Friday, May 15, 2009

what is reading?

A good friend of mine has recently put me on to an article that is giving me the language to say things I've been struggling to say for a couple years now. The article, "Toward a Sociology of Reading in Classical Antiquity," by William A. Johnson (The American Journal of Philology 121/4: 593-627; available here if you have access to JSTOR), examines acts and significances of reading as more than individual, cognitive events.

I mention the article here mostly to highlight Johnson's definition of reading, which I think deserves some consideration. Read this and feel free to offer comments. (This quote begins in mid-sentence; I recommend reading the entire article if you're interested in more.)

I prefer to look at reading as not an act, nor even a process, but as a highly complex sociocultural system that involves a great many considerations beyond the decoding by the reader of the words of a text. Critical is the observation that reading is not simply the cognitive process by the individual of the "technology" of writing, but rather the negotiated construction of meaning within a particular sociocultural context. (Johnson 2000: 603; original italics)


Don said...

...but rather the negotiated construction of meaning within a particular sociocultural context.

Help me out here... Is Johnson saying that unless one understands the milieu of the text, reading doesn't happen (yeah, I realize I just took what he was writing and beat it into my mold with a sledgehammer)? My oversimplification not withstanding, is this really a new thought? Or is he saying that each "sociocultural context" renegotiates the meaning (e.g. a 21st C. goth culture that names itself "The Last Full Measure of Devotion" because it sees its 'cutter' behavior as something of societal value beyond itself)?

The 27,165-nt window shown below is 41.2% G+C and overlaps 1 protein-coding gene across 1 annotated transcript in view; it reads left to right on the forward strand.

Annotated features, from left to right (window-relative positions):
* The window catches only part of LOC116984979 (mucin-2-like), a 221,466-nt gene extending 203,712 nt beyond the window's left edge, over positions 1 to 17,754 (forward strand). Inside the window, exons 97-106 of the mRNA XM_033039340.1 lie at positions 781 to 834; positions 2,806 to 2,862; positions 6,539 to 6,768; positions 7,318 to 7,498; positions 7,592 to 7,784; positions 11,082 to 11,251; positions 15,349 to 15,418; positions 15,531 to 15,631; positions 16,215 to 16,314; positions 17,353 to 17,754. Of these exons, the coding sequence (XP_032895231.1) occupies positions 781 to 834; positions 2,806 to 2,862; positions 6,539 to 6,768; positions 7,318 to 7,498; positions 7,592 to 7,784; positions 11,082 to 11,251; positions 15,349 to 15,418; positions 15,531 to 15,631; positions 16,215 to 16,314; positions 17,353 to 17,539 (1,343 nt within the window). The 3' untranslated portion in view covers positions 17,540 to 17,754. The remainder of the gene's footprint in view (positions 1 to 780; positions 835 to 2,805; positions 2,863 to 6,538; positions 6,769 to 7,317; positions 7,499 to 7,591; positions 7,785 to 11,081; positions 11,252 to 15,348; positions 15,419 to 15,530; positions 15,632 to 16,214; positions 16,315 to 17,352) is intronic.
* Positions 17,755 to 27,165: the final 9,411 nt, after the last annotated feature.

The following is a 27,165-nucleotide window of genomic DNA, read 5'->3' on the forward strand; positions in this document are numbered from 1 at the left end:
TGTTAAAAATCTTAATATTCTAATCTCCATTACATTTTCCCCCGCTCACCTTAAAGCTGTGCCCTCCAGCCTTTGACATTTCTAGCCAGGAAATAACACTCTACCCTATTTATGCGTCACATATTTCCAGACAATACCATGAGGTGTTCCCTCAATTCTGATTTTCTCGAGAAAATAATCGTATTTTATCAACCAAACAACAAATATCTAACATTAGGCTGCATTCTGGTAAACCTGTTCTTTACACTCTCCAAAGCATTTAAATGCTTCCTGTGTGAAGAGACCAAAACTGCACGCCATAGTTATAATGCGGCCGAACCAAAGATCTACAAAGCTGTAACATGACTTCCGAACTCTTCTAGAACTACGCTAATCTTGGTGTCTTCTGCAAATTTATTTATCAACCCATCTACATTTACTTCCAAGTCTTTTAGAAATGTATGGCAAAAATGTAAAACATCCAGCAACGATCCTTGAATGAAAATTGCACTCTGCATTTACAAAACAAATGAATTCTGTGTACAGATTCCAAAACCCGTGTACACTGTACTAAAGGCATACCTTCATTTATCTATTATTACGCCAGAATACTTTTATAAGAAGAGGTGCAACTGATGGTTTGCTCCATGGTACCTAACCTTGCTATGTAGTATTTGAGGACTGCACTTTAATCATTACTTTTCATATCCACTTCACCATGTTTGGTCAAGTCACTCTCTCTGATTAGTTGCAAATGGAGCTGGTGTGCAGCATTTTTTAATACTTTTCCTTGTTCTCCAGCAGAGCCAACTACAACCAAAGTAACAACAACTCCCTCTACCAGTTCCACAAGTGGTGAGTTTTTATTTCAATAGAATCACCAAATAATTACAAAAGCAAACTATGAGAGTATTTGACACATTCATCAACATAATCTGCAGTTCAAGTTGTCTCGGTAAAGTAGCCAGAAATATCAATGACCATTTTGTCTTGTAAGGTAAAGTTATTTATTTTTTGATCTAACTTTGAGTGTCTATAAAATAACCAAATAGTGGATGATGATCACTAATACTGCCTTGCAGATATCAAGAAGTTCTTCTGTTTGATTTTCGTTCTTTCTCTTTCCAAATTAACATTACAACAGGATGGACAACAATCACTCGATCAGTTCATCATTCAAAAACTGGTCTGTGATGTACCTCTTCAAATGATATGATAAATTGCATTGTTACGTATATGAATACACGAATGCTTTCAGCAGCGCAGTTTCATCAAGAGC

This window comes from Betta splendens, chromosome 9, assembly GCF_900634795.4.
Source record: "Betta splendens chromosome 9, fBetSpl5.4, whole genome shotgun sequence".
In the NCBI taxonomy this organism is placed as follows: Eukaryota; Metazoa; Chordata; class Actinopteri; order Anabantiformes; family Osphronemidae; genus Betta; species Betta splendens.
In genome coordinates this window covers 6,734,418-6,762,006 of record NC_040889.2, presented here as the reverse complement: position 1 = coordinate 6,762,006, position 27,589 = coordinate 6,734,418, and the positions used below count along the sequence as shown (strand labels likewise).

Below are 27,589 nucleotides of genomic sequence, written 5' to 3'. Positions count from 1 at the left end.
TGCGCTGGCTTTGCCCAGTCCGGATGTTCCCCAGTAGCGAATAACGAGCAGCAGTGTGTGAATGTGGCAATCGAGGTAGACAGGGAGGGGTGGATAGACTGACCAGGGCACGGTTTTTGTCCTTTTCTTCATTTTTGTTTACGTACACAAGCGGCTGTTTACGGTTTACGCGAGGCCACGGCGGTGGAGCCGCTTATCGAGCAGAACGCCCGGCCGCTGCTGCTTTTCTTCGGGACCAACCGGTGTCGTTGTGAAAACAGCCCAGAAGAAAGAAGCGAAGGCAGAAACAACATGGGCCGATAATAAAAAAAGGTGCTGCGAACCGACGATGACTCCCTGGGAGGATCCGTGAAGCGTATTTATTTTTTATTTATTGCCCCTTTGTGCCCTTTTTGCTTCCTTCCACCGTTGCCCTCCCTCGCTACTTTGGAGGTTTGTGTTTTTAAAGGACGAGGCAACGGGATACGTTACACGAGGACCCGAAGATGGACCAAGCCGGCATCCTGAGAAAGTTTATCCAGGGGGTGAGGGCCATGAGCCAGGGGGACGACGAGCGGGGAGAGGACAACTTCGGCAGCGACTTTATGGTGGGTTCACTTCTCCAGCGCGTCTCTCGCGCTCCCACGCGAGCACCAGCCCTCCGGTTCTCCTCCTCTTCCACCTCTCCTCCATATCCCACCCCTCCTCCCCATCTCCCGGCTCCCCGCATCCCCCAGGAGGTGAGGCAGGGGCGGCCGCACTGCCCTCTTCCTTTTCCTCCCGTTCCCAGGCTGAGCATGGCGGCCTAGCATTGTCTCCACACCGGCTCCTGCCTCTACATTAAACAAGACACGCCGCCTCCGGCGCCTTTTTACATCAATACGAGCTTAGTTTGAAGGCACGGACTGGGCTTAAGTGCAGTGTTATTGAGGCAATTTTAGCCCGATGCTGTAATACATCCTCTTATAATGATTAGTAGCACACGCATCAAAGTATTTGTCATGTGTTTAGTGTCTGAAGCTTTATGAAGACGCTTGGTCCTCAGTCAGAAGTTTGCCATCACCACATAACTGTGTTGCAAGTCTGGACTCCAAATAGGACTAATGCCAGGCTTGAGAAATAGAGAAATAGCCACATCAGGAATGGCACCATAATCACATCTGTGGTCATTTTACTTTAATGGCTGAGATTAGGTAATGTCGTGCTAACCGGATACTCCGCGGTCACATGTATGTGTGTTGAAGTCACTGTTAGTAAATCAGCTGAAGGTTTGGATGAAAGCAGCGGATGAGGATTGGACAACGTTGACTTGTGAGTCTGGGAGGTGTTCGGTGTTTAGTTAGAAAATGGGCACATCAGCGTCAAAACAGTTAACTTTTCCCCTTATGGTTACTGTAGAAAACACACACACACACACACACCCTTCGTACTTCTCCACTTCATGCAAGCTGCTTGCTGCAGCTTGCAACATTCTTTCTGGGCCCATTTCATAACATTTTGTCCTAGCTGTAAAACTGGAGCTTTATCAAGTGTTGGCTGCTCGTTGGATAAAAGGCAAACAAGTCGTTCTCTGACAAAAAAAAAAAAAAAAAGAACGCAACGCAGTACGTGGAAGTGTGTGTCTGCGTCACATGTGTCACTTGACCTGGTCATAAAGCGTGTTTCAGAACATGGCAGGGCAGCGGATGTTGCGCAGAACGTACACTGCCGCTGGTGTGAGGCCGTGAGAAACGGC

Rafael said...

Not sure about the goth comment, but let me try anyway:

No, Johnson isn't saying that we only read a text when we understand its generative context. Rather, he's saying that reading always involves a larger context than simply an individual reader and a text. So the same text means different things in different milieux. (I think this is what you were saying about "renegotiat[ing] the meaning.")

This is fairly readily seen when we compare, say, nineteenth century biblical scholarship and its contemporary counterpart. Both seek to understand the text in a reconstruction of its original context, but they are vastly different. And while I'm not willing to say there aren't better or worse readings (i.e., I don't agree that all readings are equal), I do think that all our readings of biblical texts are open to revision, expansion, clarification, etc. I certainly don't read the Bible the same way I did ten years ago!

For my purposes, then, it doesn't do any good to say, as many NT scholars do, that the early Christians took non-messianic Hebrew biblical traditions (e.g., Hosea 11.1) and read them messianically. While the text's "original meaning" matters for us (and so Hebrew Bible scholars will spend considerable time researching Hosea's context, rhetoric, and so on), I think we have be careful (and very humble) passing judgment on how people in other cultures and historical periods read the same texts. How an OT text was read in the first century CE matters more for NT research than what we think that same text meant when it was originally written.

Does that help?

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